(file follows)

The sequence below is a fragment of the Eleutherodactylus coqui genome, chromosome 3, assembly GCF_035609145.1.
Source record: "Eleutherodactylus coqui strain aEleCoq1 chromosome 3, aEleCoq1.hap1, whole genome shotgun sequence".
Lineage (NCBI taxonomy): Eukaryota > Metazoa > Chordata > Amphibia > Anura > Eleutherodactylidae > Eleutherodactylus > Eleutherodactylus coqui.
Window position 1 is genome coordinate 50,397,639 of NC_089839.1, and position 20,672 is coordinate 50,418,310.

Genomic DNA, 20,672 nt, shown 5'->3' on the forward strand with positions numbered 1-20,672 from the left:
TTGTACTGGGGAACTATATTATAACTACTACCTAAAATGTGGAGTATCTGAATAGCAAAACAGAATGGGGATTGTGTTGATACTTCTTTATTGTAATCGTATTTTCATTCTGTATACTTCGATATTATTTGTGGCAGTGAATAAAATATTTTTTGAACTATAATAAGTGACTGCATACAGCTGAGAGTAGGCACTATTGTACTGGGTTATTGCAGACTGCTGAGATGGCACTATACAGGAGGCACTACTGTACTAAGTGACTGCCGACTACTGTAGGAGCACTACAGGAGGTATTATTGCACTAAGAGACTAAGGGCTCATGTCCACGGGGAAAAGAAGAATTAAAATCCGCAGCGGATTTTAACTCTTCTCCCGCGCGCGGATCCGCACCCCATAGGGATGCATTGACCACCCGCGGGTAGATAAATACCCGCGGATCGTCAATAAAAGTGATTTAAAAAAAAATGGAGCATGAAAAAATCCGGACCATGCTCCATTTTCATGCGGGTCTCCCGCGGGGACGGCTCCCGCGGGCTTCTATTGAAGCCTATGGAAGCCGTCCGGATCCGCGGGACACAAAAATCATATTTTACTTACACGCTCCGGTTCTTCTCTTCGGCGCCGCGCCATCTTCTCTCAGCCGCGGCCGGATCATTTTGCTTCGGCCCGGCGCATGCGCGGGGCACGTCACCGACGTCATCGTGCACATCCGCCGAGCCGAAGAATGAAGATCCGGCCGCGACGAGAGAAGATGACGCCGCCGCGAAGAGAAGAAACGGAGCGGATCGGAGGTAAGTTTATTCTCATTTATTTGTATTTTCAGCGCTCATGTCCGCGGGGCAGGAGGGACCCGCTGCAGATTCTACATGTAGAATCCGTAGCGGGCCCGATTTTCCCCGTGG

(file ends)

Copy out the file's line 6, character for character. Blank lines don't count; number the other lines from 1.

TTGTACTGGGGAACTATATTATAACTACTACCTAAAATGTGGAGTATCTGAATAGCAAAACAGAATGGGGATTGTGTTGATACTTCTTTATTGTAATCGTATTTTCATTCTGTATACTTCGATATTATTTGTGGCAGTGAATAAAATATTTTTTGAACTATAATAAGTGACTGCATACAGCTGAGAGTAGGCACTATTGTACTGGGTTATTGCAGACTGCTGAGATGGCACTATACAGGAGGCACTACTGTACTAAGTGACTGCCGACTACTGTAGGAGCACTACAGGAGGTATTATTGCACTAAGAGACTAAGGGCTCATGTCCACGGGGAAAAGAAGAATTAAAATCCGCAGCGGATTTTAACTCTTCTCCCGCGCGCGGATCCGCACCCCATAGGGATGCATTGACCACCCGCGGGTAGATAAATACCCGCGGATCGTCAATAAAAGTGATTTAAAAAAAAATGGAGCATGAAAAAATCCGGACCATGCTCCATTTTCATGCGGGTCTCCCGCGGGGACGGCTCCCGCGGGCTTCTATTGAAGCCTATGGAAGCCGTCCGGATCCGCGGGACACAAAAATCATATTTTACTTACACGCTCCGGTTCTTCTCTTCGGCGCCGCGCCATCTTCTCTCAGCCGCGGCCGGATCATTTTGCTTCGGCCCGGCGCATGCGCGGGGCACGTCACCGACGTCATCGTGCACATCCGCCGAGCCGAAGAATGAAGATCCGGCCGCGACGAGAGAAGATGACGCCGCCGCGAAGAGAAGAAACGGAGCGGATCGGAGGTAAGTTTATTCTCATTTATTTGTATTTTCAGCGCTCATGTCCGCGGGGCAGGAGGGACCCGCTGCAGATTCTACATGTAGAATCCGTAGCGGGCCCGATTTTCCCCGTGG